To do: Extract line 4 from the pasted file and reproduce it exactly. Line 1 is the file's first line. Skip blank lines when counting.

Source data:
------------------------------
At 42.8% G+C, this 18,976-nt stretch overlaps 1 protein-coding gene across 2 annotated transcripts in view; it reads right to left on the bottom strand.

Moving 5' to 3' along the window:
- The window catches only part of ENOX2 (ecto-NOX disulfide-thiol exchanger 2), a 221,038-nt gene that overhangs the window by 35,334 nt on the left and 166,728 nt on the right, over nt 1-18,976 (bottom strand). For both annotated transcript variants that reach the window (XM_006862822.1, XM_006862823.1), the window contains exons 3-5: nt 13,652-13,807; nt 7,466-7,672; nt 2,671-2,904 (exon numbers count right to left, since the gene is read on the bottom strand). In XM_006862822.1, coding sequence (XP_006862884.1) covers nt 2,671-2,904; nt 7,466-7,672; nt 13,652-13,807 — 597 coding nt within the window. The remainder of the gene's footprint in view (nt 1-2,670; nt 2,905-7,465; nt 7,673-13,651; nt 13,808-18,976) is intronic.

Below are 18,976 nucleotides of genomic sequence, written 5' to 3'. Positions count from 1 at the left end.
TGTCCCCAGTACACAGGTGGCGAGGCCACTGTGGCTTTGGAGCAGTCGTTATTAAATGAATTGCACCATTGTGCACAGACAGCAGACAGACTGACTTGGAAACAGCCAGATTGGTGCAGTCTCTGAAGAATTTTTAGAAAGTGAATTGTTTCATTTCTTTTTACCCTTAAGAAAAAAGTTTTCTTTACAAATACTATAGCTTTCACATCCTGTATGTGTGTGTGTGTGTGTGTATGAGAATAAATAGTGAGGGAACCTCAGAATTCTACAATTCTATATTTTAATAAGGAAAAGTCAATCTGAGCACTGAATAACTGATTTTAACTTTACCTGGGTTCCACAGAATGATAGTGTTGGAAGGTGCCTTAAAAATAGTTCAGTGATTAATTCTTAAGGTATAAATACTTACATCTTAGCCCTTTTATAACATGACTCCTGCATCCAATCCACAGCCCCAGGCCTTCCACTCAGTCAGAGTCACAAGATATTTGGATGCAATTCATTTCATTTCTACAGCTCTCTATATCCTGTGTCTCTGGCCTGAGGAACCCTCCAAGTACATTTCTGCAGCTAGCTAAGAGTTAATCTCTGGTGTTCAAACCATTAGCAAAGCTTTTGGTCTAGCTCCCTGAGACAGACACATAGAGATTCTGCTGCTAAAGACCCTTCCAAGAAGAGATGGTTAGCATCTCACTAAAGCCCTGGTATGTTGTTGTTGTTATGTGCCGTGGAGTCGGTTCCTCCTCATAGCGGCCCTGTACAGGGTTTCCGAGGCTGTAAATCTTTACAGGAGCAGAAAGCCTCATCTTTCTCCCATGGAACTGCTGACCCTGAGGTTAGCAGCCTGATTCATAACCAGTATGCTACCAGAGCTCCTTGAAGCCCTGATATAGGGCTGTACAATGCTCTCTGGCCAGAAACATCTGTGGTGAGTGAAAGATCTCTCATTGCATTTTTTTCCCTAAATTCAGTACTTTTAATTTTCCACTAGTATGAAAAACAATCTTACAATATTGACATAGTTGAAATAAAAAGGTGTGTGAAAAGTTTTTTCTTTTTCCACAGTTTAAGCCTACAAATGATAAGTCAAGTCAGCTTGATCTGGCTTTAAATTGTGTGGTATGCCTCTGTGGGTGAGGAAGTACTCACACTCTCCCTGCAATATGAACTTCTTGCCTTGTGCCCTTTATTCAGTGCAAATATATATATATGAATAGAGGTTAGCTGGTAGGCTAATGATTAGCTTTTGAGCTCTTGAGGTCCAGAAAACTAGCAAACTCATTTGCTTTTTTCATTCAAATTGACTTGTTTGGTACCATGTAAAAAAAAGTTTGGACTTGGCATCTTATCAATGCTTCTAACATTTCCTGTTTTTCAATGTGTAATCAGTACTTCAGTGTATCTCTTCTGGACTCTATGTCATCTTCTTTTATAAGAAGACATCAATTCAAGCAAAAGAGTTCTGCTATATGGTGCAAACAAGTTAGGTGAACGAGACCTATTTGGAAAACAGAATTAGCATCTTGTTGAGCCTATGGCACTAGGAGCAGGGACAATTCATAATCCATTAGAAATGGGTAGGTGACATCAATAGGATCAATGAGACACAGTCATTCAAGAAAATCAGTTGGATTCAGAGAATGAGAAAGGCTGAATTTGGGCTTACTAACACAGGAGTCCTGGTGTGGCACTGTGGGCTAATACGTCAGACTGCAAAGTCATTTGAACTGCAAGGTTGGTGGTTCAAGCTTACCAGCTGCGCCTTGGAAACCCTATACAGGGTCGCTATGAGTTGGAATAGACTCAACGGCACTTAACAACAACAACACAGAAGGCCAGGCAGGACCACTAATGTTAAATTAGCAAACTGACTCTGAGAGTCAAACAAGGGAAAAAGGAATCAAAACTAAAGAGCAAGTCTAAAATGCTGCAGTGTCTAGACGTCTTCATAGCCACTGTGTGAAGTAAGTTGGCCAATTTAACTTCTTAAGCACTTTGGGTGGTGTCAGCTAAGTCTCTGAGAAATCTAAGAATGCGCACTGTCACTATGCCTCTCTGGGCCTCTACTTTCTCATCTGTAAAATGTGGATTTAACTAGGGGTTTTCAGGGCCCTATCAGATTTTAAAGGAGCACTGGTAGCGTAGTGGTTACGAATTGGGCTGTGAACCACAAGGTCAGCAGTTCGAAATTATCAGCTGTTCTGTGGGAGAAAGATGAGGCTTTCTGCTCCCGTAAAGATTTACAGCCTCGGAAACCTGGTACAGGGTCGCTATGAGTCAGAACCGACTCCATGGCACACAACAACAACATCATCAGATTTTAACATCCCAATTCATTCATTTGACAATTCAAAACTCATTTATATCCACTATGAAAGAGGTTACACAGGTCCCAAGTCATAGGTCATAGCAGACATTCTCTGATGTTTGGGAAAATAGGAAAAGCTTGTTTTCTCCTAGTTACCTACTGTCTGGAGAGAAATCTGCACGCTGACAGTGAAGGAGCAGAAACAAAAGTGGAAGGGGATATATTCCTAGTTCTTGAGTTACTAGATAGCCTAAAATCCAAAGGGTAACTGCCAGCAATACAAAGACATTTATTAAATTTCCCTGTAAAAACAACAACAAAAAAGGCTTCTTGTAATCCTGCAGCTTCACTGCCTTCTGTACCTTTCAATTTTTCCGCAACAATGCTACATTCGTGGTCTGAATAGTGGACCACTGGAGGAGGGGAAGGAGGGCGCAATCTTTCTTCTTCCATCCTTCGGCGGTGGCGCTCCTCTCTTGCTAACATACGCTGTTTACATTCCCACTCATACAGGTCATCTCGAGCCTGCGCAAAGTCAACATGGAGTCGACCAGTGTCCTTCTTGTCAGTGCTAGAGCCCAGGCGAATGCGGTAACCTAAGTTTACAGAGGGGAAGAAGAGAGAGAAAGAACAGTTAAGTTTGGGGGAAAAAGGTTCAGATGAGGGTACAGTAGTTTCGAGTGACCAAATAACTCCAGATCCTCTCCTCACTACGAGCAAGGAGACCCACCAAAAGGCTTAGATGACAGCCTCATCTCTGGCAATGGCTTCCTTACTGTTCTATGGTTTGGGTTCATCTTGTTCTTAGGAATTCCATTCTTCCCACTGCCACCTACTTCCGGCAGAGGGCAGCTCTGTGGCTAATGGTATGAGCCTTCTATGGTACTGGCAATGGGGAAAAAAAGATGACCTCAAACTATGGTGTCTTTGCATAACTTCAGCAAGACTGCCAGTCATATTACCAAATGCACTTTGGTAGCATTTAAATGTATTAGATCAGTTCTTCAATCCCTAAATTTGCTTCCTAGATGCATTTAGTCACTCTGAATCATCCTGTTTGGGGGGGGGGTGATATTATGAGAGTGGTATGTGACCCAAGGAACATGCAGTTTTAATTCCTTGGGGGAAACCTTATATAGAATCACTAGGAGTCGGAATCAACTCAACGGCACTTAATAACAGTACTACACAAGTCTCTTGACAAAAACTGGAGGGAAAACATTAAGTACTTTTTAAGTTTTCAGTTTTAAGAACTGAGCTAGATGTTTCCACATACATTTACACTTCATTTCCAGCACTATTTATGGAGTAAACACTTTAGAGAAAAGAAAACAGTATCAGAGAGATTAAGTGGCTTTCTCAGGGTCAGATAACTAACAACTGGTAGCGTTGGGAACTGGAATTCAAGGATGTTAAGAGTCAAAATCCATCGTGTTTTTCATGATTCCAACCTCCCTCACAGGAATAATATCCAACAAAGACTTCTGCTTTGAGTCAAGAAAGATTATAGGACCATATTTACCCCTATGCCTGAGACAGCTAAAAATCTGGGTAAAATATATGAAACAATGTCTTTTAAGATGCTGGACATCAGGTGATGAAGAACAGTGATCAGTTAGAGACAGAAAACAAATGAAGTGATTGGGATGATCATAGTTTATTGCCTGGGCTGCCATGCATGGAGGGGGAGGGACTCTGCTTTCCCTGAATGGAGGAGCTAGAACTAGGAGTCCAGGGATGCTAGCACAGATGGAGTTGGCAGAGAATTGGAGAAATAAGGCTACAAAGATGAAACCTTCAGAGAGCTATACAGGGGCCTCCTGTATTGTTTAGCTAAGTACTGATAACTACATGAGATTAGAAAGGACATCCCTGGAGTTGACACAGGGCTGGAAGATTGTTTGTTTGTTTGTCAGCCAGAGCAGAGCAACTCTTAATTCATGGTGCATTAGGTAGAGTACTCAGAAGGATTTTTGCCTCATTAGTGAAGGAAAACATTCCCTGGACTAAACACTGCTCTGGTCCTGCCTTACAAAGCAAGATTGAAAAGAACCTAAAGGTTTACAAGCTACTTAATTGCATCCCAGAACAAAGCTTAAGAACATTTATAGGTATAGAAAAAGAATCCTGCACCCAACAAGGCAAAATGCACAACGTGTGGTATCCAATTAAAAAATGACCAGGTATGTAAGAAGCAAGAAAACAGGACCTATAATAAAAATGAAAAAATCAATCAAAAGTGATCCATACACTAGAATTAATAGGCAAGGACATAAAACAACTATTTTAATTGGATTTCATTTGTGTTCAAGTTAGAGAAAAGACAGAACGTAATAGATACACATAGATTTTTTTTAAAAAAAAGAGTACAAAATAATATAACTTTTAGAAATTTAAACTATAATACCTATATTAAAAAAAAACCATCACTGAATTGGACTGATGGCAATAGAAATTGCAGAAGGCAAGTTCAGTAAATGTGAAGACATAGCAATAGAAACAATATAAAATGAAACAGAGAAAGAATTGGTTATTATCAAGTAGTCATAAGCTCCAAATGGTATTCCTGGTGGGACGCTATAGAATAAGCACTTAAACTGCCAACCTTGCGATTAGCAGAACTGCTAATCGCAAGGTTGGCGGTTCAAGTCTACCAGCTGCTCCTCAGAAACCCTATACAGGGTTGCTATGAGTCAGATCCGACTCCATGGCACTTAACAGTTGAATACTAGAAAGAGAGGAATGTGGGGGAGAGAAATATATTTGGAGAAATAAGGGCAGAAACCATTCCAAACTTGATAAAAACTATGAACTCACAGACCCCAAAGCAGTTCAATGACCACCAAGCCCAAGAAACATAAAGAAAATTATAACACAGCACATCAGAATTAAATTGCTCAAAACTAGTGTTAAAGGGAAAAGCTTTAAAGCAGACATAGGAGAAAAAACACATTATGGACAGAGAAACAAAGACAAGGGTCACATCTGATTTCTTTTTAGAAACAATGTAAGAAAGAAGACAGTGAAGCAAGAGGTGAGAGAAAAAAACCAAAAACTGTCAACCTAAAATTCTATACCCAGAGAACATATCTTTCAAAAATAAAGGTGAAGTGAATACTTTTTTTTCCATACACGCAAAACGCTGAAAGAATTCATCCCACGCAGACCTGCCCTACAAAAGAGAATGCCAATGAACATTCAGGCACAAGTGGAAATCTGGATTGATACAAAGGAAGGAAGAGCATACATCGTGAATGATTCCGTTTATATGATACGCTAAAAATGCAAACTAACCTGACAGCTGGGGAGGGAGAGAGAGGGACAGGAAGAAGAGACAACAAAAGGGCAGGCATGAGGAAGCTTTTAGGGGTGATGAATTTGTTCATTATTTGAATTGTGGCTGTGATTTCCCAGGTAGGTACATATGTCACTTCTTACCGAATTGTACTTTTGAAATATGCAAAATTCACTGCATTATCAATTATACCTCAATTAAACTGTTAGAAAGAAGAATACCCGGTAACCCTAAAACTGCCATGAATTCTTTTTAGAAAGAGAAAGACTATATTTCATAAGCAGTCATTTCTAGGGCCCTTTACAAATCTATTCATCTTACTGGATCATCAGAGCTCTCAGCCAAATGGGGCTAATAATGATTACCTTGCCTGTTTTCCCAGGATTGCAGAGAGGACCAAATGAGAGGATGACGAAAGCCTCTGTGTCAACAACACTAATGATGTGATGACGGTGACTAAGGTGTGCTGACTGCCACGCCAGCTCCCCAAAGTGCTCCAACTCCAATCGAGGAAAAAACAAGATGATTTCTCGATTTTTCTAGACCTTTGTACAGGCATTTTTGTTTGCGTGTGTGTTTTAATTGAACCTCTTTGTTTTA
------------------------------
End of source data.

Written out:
Below are 18,976 nucleotides of genomic sequence, written 5' to 3'. Positions count from 1 at the left end.